CRTC looks to retool Canadian TV by Grant Robertson and James Bradshaw
Feb 14, 2009
Source: Globe and MailRegulator considers new rules that would force networks to spend equal amounts on domestic and foreign production
In a move that would reshape prime time television, the federal broadcast regulator is considering placing a cap on how much the country's biggest TV networks can spend to acquire hit U.S. shows, such as Grey's Anatomy, The Office and House.
The proposal, which came as a shock to network executives yesterday, would require CTV, Global, CITY-TV and others to spend the same amount on Canadian programming as they do on U.S. shows. For every $1 spent on programs from outside the country, a dollar would have to be spent at home creating a domestic show.
The announcement by the Canadian Radio-television and Telecommunications Commission comes just days after new federal data showed the networks spent a record $775-million on foreign programming last year, with most of that content coming from major Hollywood studios.
There are concerns in Ottawa that runaway spending to lock up U.S. shows that do well in the race for ratings is now contributing to network television's financial woes in Canada.
"The commission, at first blush, finds a lot of merit in the idea," the CRTC said in yesterday's announcement, suggesting the proposal could be tested on a trial basis for one year.
However, the networks argue the advertising dollars derived from popular foreign shows, which dominate the ratings each week, help pay for their Canadian productions.The proposal was welcomed by members of the Canadian television production community, who have raised alarms about declines in spending by the Canadian networks to make domestic shows.
"That is certainly the issue that we have been raising - the disparity between what the [main networks] are spending on foreign dramatic programming and Canadian drama," said Maureen Parker, executive director of the Writers Guild of Canada.
Since 2003, CTV and Global have escalated the amount they spend on foreign shows in an effort to steal audiences from each other. Though numbers are not broken out by network, back then the commercial networks spent $541-million on foreign programs, and $536-million on Canadian ones.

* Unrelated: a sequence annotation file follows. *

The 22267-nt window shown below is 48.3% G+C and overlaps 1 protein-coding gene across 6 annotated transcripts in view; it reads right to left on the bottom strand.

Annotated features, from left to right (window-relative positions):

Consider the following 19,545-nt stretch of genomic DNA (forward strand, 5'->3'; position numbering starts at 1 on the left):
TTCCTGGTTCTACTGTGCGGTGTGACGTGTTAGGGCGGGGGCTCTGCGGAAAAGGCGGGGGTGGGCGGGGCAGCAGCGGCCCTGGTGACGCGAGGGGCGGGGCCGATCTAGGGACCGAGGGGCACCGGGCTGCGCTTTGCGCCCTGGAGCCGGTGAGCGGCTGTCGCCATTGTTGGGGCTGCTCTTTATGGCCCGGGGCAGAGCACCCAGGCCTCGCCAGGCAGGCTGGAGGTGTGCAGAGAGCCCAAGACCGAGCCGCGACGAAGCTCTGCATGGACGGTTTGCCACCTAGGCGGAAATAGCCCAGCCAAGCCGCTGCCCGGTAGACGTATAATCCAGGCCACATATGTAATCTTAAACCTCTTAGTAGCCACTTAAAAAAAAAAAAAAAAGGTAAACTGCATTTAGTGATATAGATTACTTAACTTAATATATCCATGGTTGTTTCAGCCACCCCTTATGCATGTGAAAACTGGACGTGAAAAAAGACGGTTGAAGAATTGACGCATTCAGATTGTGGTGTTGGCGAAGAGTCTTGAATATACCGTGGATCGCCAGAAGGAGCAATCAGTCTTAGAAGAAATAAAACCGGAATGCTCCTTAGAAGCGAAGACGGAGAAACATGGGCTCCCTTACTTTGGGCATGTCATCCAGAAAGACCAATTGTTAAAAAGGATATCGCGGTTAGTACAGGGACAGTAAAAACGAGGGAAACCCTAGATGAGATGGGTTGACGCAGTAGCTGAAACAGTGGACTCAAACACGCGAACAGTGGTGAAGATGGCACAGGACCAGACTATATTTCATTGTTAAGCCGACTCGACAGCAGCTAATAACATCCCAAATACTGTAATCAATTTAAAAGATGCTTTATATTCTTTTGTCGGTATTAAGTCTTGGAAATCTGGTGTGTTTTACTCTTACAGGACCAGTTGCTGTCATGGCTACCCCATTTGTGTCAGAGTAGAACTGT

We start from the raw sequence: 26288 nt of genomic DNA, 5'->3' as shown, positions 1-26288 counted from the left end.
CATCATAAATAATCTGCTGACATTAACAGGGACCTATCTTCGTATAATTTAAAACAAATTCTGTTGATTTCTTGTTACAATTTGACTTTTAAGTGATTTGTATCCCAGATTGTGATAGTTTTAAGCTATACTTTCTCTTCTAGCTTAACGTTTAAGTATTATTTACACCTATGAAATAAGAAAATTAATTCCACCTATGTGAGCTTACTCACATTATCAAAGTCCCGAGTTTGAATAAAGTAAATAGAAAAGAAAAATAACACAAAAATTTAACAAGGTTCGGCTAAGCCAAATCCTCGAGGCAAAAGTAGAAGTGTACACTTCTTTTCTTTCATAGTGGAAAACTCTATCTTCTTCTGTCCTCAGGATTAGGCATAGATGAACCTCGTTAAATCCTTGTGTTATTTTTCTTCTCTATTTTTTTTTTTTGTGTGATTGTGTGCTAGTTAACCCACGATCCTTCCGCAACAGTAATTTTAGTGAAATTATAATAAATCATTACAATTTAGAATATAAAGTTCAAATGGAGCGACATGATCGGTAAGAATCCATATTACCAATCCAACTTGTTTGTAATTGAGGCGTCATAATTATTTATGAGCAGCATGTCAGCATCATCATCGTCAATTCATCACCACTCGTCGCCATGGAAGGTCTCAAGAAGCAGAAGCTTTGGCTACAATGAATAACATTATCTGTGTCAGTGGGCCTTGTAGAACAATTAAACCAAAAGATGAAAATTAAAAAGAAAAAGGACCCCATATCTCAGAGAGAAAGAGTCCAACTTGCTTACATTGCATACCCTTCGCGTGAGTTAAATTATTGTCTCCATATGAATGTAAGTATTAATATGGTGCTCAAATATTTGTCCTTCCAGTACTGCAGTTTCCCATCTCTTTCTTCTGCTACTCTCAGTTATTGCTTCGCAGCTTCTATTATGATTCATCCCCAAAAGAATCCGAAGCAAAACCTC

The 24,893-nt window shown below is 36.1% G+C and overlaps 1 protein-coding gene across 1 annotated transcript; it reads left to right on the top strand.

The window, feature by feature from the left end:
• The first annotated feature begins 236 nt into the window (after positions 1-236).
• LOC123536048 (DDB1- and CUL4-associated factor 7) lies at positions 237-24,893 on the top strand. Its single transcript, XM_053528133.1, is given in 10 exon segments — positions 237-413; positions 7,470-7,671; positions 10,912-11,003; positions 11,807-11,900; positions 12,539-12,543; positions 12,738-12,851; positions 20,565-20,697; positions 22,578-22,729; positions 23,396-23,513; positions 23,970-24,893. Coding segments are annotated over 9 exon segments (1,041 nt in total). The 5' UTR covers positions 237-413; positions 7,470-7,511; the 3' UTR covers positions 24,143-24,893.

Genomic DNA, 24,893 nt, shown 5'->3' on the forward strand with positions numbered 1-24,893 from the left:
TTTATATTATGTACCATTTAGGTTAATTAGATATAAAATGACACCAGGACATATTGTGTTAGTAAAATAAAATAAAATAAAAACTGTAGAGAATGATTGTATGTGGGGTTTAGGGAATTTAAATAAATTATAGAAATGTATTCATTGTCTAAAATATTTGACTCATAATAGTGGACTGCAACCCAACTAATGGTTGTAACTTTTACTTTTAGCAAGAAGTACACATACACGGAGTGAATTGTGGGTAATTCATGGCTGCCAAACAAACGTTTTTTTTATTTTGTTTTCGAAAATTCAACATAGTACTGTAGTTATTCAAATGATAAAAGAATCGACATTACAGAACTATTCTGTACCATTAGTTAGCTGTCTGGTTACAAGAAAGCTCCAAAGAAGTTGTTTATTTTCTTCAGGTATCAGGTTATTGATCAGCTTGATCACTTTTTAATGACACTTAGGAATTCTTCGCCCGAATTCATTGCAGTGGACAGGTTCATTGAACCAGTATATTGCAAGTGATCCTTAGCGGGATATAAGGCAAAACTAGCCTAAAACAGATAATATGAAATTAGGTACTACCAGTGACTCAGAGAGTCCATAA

Last year, spending on foreign shows hit a record $775-million, compared with $619-million to make domestic programs. The numbers include several commercial networks; CTV, Global, CITY-TV, and French networks such as TVA. Public broadcaster CBC is not included.
The networks refused comment on the CRTC announcement yesterday, saying they need more time to study it.
It is also possible that such a move could spark a trade war with the U.S, one executive said, if American networks complained about government intervention in the TV market.
The changes affect licence renewal hearings being held in April. The major broadcasters have argued that the state of conventional network television is in decline, as audiences migrate to cable and the Internet. Most industry revenue growth now comes from specialty channels, which collect small fees on monthly cable bills. CanWest Global Communications Corp. and CTVglobemedia Inc., parent company of The Globe and Mail, have bought up dozens of specialty channels between them to take advantage of the steady revenue they offer.
The CRTC said yesterday that it will hold licence renewal hearings that combine the big networks with their cable channels starting in 2010, rather than treating them as two separate businesses. The CRTC said it wants to view the broadcasting operations as a whole to determine their profitability, and whether major concessions are needed.
The regulator also decided to issue one-year licence terms for the broadcasters, citing the financial pressure on the big networks, after a steep drop in profits. Licences are usually issued for a seven-year period for the broadcasters, but the one-year term would allow the networks to come back and seek further changes if their situation worsens.
Annual figures showed profits at Canada's major commercial TV networks had fallen more than 90 per cent last year. The industry saw its pretax profits fall to $8.04-million from $112.94-million in 2007.
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